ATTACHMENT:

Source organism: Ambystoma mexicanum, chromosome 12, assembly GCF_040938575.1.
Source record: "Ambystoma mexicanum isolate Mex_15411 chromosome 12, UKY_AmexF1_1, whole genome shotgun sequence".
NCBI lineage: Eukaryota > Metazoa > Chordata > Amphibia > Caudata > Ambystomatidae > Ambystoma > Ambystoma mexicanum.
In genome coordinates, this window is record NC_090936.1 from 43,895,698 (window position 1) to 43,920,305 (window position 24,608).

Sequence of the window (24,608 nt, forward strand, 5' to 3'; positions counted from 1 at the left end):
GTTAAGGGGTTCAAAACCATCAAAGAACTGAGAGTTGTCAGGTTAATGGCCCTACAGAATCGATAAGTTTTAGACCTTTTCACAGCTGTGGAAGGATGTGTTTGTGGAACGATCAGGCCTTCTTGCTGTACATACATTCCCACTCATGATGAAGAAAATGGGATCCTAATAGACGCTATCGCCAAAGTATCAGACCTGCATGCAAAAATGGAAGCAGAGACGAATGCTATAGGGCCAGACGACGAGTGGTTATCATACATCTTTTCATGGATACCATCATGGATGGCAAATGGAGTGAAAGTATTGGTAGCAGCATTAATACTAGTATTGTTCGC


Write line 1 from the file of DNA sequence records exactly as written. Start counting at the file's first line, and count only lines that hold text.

Source organism: Ambystoma mexicanum, chromosome 12, assembly GCF_040938575.1.